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Thursday, 14 September 1911

Senator RAE (New South Wales) . - Several honorable senators, after expressing their super-sensitive feelings, as though the submission of my motion - cast 'some reproach upon .them, have seen; fit - to try to turn the proposal into ridicule:I certainly had no such object; in view as was indicated by Senator Needham, Senator O'Keefe, and Senator Lynch. I had no wish to cast any reflection upon members of the Senate, or this Parliament generally. Nor do I think that there was either logic or common sense in their arguments. Persons who- are so sensitive about a proposal of this kind rather suggest .that they feel themselves deserving of some kind of censure, or they would not be so ready to appropriate to themselves what was certainly not implied. Senator Blakey's figures as to the intoxicating liquors consumed at the refreshment bar, rather go to show that the quantity is so small that there can . be little purpose in selling any. If .it be true, as Senator O'Keefe argued, that liquor is sometimes required for medicinal purposes, I reply that we might as well have a chemist's shop established on the premises, so that if any member of Parliament wandering around the gardens should be bitten by a spider or a snake,, the necessary remedies may be close at: hand. Pursuing that argument, it mightbe contended that we should have a general emporium established here. I did not take up this subject on teetotal grounds. I am not a member of any temperance organization, nor am I catering for the votes of members pf such societies. Senator Lynch has argued that I am helping private en- terprise by endeavouring to " sit upon " a Socialistic experiment. But it would be a mighty poor kind of Socialism that wasestablished on the lines of the Parliamentary Refreshment-Room. It involves a dead loss, which means that the few are satisfying themselves at the expense of the many. If Senator Lynch calls that Socialism, I can only say that it is not my ideal.

Senator McGregor - The loss is not occasioned by the bar.

Senator RAE - But it exists. I was met with the argument that if the sale of liquor were abolished altogether, the loss upon the refreshment-room would be increased. But if the consumption of liquor is so small as 4d. per head per week, that argument falls to the ground. So small a sum would not render any material assistance towards making the refreshment-room pay. Speaking for myself, I say that I should be prepared to pay a higher price for meals in order to make ends meet. If the refreshment-room does not pay, let us go over the road for our tucker as well as for our drinks. I do not see why the country should supply us with cheap meals.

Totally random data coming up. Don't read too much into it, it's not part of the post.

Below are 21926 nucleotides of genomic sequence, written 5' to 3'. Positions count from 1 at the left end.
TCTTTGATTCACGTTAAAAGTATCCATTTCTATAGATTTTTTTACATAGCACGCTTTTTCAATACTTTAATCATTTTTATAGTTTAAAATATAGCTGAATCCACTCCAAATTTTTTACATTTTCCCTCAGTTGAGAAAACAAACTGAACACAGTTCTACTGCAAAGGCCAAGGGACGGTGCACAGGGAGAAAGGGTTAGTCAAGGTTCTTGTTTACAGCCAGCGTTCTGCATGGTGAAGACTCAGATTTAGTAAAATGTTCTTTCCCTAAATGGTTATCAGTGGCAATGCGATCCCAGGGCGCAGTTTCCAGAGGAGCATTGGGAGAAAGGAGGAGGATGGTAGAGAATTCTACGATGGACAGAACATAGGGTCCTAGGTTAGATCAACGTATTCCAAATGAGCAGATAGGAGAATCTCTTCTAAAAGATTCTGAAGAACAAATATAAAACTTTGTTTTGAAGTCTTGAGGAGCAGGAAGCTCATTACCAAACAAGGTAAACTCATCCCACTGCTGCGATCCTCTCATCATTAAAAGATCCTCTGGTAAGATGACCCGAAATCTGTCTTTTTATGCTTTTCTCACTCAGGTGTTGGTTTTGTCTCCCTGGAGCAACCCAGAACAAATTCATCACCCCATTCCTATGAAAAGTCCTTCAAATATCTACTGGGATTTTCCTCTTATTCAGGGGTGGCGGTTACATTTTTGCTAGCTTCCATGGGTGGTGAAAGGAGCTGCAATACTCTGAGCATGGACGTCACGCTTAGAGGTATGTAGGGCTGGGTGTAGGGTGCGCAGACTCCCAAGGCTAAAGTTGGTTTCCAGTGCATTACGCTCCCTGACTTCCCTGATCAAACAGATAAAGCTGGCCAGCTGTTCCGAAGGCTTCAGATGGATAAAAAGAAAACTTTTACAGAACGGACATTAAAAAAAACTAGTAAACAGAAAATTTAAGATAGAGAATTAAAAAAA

Senator Millen - The meals are not cheap to us.

Senator RAE - That may be so. We know very well that a small turnover for a limited period of the year cannot result in a profit.

Senator Millen - The honorable senator's remark would give rise to the impression that we are getting cheap meals.

Senator RAE - I have no desire to create that impression, though I fancy that we do get a better meal for our money here than we could do at some places in town.

Senator de Largie - Some people think we get free meals.

Senator RAE - We are not responsible for the lively imaginations of our constituents. The argument that the closing of the refreshment bar might induce members of Parliament to take more liquor than they do now is fallacious and illogical, however we look at it. If, with such temptation close at hand, members of Parliament drink so little that the average returns are only 4d. per head per week, it is quite certain that, if that temptation were removed, they would drink less. However, as honorable senators have seen fit to carry an amendment in favour of a secret ballot, I content myself with commending their courage, and shall let the matter go at that.

Question - That the motion as amended be agreed to - put.









Question so resolved in the negative.

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